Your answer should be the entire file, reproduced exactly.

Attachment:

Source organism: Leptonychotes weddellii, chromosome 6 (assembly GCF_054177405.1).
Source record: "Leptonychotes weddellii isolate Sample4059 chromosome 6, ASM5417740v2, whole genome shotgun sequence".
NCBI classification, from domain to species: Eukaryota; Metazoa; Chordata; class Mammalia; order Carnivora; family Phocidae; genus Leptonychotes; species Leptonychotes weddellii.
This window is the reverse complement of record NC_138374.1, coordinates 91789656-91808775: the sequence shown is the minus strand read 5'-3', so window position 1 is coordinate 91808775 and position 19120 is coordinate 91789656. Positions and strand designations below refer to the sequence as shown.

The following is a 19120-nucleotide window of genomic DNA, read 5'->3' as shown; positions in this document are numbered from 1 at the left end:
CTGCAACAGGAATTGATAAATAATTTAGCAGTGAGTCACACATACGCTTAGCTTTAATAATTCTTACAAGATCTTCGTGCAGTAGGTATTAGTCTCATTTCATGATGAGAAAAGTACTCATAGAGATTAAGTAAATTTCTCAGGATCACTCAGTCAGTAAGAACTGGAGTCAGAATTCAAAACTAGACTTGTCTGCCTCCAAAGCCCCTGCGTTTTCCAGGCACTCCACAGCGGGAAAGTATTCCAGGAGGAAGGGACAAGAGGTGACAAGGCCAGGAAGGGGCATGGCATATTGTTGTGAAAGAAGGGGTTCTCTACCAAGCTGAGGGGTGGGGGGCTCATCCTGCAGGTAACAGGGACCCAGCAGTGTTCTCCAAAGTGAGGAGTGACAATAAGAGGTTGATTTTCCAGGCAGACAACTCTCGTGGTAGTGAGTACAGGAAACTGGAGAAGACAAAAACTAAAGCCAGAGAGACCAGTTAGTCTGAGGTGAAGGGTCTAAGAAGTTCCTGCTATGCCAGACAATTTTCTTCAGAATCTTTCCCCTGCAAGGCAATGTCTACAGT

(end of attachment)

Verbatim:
Source organism: Leptonychotes weddellii, chromosome 6 (assembly GCF_054177405.1).
Source record: "Leptonychotes weddellii isolate Sample4059 chromosome 6, ASM5417740v2, whole genome shotgun sequence".
NCBI classification, from domain to species: Eukaryota; Metazoa; Chordata; class Mammalia; order Carnivora; family Phocidae; genus Leptonychotes; species Leptonychotes weddellii.
This window is the reverse complement of record NC_138374.1, coordinates 91789656-91808775: the sequence shown is the minus strand read 5'-3', so window position 1 is coordinate 91808775 and position 19120 is coordinate 91789656. Positions and strand designations below refer to the sequence as shown.

The following is a 19120-nucleotide window of genomic DNA, read 5'->3' as shown; positions in this document are numbered from 1 at the left end:
CTGCAACAGGAATTGATAAATAATTTAGCAGTGAGTCACACATACGCTTAGCTTTAATAATTCTTACAAGATCTTCGTGCAGTAGGTATTAGTCTCATTTCATGATGAGAAAAGTACTCATAGAGATTAAGTAAATTTCTCAGGATCACTCAGTCAGTAAGAACTGGAGTCAGAATTCAAAACTAGACTTGTCTGCCTCCAAAGCCCCTGCGTTTTCCAGGCACTCCACAGCGGGAAAGTATTCCAGGAGGAAGGGACAAGAGGTGACAAGGCCAGGAAGGGGCATGGCATATTGTTGTGAAAGAAGGGGTTCTCTACCAAGCTGAGGGGTGGGGGGCTCATCCTGCAGGTAACAGGGACCCAGCAGTGTTCTCCAAAGTGAGGAGTGACAATAAGAGGTTGATTTTCCAGGCAGACAACTCTCGTGGTAGTGAGTACAGGAAACTGGAGAAGACAAAAACTAAAGCCAGAGAGACCAGTTAGTCTGAGGTGAAGGGTCTAAGAAGTTCCTGCTATGCCAGACAATTTTCTTCAGAATCTTTCCCCTGCAAGGCAATGTCTACAGT